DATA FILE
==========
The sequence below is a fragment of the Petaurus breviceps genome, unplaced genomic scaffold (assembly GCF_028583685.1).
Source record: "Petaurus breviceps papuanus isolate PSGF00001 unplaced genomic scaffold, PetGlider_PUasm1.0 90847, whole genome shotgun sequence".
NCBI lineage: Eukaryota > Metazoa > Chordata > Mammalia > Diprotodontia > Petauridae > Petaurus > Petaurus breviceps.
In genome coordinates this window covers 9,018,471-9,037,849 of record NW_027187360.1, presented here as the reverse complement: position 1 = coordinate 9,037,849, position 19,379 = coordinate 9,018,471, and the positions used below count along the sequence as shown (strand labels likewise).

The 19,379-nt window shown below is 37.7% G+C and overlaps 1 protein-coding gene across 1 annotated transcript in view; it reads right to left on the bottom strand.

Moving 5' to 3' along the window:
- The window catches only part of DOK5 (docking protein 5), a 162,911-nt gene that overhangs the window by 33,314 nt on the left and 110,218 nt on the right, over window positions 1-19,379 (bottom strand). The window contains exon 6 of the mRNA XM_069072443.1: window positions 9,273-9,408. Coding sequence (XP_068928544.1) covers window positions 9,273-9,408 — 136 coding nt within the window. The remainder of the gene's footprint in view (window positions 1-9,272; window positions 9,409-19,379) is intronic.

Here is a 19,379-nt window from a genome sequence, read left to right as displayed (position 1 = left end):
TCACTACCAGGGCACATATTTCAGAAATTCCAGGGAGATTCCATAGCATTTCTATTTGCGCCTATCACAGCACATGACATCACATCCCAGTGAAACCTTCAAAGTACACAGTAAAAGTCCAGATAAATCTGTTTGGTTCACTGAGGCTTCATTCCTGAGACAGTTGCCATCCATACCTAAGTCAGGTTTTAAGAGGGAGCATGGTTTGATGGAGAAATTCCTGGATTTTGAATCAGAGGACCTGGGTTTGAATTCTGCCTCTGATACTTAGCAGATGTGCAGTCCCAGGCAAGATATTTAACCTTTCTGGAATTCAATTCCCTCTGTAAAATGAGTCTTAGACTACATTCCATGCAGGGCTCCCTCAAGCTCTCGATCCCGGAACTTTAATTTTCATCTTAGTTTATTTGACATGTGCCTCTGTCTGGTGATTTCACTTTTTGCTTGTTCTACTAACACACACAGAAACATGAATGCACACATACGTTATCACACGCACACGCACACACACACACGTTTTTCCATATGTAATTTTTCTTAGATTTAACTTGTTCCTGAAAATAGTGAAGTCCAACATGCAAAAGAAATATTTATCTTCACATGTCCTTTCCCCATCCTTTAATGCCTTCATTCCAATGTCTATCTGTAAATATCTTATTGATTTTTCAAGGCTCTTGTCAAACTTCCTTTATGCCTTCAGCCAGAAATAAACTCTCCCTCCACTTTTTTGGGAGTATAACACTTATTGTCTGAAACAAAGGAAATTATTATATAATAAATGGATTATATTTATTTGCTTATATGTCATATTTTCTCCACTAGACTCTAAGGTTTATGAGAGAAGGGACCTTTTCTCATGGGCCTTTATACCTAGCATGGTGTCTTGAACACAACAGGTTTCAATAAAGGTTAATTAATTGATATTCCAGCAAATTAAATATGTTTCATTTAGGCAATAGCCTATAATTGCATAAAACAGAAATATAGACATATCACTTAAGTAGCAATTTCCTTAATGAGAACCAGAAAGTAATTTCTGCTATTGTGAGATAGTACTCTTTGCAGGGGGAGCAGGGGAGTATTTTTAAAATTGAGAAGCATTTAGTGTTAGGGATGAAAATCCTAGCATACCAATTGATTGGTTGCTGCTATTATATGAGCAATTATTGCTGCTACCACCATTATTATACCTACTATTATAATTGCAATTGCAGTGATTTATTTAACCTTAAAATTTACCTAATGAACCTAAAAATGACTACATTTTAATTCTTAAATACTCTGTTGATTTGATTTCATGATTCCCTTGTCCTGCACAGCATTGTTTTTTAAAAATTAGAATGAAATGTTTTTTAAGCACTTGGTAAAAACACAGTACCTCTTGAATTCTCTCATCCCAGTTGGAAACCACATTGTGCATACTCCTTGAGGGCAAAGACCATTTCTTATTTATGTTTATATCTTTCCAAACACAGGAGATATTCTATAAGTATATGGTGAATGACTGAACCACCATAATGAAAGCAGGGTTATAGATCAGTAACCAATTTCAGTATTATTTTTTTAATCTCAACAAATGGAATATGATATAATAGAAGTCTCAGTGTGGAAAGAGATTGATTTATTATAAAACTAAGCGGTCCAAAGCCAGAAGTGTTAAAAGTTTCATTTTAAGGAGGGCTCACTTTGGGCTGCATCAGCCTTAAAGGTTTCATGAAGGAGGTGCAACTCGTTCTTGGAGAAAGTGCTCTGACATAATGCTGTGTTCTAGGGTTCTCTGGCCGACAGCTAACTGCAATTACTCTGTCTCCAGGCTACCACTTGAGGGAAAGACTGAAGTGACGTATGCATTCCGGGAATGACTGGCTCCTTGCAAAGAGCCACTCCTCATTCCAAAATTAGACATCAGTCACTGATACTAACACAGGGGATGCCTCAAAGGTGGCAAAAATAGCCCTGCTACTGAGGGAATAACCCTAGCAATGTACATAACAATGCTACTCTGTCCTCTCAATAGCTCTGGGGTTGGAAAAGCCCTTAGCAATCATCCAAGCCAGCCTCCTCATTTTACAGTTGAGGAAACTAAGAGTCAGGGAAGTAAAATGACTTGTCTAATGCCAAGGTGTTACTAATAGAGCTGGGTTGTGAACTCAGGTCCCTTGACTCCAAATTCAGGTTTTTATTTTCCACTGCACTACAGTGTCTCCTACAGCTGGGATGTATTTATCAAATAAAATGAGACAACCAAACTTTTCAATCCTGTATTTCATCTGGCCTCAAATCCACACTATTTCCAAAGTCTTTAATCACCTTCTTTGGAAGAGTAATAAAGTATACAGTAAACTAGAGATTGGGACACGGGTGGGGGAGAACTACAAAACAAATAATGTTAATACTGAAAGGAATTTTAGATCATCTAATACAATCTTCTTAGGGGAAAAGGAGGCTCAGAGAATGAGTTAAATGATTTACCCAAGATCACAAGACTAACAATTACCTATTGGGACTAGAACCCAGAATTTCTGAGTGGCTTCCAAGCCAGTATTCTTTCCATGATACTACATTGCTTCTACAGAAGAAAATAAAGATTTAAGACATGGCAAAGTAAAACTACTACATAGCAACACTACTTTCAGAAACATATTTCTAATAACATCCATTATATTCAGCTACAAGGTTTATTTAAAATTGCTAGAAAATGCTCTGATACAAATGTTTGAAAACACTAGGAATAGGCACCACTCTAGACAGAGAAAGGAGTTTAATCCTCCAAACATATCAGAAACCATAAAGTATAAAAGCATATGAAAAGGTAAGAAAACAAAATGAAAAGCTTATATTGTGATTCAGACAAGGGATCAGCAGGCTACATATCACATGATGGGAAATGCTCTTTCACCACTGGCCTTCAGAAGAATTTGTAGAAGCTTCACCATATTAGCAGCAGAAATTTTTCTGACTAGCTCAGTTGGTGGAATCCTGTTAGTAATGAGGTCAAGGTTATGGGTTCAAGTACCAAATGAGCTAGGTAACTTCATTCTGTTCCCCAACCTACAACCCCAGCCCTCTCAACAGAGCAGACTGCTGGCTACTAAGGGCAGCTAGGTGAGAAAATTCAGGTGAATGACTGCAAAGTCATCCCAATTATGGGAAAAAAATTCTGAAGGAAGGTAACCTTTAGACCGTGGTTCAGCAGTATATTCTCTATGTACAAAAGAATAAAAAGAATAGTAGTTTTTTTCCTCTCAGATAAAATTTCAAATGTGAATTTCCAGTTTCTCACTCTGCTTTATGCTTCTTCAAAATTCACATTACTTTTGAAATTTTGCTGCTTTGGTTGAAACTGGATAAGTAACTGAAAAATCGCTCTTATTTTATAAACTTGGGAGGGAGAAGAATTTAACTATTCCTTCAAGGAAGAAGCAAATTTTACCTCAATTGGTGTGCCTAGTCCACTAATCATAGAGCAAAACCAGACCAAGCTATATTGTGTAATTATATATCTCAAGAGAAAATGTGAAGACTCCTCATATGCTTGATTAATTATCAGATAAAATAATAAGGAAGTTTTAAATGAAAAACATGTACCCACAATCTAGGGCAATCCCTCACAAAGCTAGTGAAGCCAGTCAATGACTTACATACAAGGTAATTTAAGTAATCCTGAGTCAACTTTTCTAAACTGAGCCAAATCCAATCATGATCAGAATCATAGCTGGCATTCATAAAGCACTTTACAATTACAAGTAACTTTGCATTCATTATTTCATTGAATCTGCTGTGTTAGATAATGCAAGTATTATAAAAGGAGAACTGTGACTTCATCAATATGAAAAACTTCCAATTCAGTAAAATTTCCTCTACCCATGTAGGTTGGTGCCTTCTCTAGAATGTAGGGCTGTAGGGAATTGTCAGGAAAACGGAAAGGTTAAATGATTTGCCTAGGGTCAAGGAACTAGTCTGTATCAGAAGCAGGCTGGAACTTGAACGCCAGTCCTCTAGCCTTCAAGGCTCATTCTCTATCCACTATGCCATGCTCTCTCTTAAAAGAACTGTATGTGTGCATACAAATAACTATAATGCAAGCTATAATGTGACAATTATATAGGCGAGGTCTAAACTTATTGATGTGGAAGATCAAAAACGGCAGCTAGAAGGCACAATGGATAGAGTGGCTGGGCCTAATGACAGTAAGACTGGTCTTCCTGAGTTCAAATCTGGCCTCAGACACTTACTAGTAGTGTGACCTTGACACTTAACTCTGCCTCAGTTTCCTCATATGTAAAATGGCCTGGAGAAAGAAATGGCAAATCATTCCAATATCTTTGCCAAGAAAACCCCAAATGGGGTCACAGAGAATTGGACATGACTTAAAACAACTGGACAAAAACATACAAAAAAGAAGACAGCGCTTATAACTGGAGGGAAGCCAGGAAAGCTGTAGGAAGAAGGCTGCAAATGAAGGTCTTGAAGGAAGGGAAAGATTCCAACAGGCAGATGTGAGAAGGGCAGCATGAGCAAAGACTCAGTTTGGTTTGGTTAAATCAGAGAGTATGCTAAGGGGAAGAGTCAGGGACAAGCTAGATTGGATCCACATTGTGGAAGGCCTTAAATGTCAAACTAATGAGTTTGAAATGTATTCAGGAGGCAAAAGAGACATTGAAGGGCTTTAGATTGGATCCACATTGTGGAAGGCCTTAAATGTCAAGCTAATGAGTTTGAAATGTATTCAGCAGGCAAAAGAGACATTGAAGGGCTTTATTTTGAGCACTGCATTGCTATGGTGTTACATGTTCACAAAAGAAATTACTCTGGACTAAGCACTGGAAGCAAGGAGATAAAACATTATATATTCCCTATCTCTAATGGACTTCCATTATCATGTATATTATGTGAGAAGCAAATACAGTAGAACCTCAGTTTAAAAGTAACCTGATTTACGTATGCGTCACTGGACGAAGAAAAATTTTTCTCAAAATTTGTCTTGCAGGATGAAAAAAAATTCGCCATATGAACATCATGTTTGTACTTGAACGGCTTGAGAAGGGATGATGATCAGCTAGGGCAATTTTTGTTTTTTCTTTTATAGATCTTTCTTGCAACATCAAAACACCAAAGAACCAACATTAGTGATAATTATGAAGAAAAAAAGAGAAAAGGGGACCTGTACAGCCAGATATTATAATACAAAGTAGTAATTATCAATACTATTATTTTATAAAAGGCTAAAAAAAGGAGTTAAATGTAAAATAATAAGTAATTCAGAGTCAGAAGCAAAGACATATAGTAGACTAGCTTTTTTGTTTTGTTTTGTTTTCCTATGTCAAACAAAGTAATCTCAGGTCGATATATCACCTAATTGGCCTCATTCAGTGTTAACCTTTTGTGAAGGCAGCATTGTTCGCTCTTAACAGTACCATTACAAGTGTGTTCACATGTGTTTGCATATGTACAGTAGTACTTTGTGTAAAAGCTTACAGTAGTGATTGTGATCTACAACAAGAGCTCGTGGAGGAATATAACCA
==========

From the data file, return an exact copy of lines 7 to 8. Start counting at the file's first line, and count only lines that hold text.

- The window catches only part of DOK5 (docking protein 5), a 162,911-nt gene that overhangs the window by 33,314 nt on the left and 110,218 nt on the right, over window positions 1-19,379 (bottom strand). The window contains exon 6 of the mRNA XM_069072443.1: window positions 9,273-9,408. Coding sequence (XP_068928544.1) covers window positions 9,273-9,408 — 136 coding nt within the window. The remainder of the gene's footprint in view (window positions 1-9,272; window positions 9,409-19,379) is intronic.

Here is a 19,379-nt window from a genome sequence, read left to right as displayed (position 1 = left end):